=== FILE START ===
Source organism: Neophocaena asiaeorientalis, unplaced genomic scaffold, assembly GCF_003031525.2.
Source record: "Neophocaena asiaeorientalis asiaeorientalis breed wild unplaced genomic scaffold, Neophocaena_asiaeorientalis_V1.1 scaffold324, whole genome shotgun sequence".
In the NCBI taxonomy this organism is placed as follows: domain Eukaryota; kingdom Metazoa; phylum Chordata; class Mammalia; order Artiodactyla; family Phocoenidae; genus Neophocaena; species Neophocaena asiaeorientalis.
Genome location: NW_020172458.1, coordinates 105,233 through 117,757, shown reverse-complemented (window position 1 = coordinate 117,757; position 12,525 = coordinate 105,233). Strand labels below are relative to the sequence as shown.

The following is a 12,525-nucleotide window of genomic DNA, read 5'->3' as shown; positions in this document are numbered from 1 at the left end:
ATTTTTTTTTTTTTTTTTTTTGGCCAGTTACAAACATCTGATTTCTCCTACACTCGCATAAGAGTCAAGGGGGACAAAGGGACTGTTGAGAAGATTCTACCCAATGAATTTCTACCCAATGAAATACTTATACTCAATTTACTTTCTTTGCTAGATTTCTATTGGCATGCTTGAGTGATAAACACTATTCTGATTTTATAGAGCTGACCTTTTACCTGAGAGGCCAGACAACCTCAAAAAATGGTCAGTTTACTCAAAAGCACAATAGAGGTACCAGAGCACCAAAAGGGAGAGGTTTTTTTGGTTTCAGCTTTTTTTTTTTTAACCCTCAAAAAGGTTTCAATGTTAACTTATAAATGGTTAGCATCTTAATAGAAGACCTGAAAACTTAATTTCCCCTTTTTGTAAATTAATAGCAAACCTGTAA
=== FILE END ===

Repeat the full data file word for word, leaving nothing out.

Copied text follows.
Source organism: Neophocaena asiaeorientalis, unplaced genomic scaffold, assembly GCF_003031525.2.
Source record: "Neophocaena asiaeorientalis asiaeorientalis breed wild unplaced genomic scaffold, Neophocaena_asiaeorientalis_V1.1 scaffold324, whole genome shotgun sequence".
In the NCBI taxonomy this organism is placed as follows: domain Eukaryota; kingdom Metazoa; phylum Chordata; class Mammalia; order Artiodactyla; family Phocoenidae; genus Neophocaena; species Neophocaena asiaeorientalis.
Genome location: NW_020172458.1, coordinates 105,233 through 117,757, shown reverse-complemented (window position 1 = coordinate 117,757; position 12,525 = coordinate 105,233). Strand labels below are relative to the sequence as shown.

The following is a 12,525-nucleotide window of genomic DNA, read 5'->3' as shown; positions in this document are numbered from 1 at the left end:
ATTTTTTTTTTTTTTTTTTTTGGCCAGTTACAAACATCTGATTTCTCCTACACTCGCATAAGAGTCAAGGGGGACAAAGGGACTGTTGAGAAGATTCTACCCAATGAATTTCTACCCAATGAAATACTTATACTCAATTTACTTTCTTTGCTAGATTTCTATTGGCATGCTTGAGTGATAAACACTATTCTGATTTTATAGAGCTGACCTTTTACCTGAGAGGCCAGACAACCTCAAAAAATGGTCAGTTTACTCAAAAGCACAATAGAGGTACCAGAGCACCAAAAGGGAGAGGTTTTTTTGGTTTCAGCTTTTTTTTTTTTAACCCTCAAAAAGGTTTCAATGTTAACTTATAAATGGTTAGCATCTTAATAGAAGACCTGAAAACTTAATTTCCCCTTTTTGTAAATTAATAGCAAACCTGTAA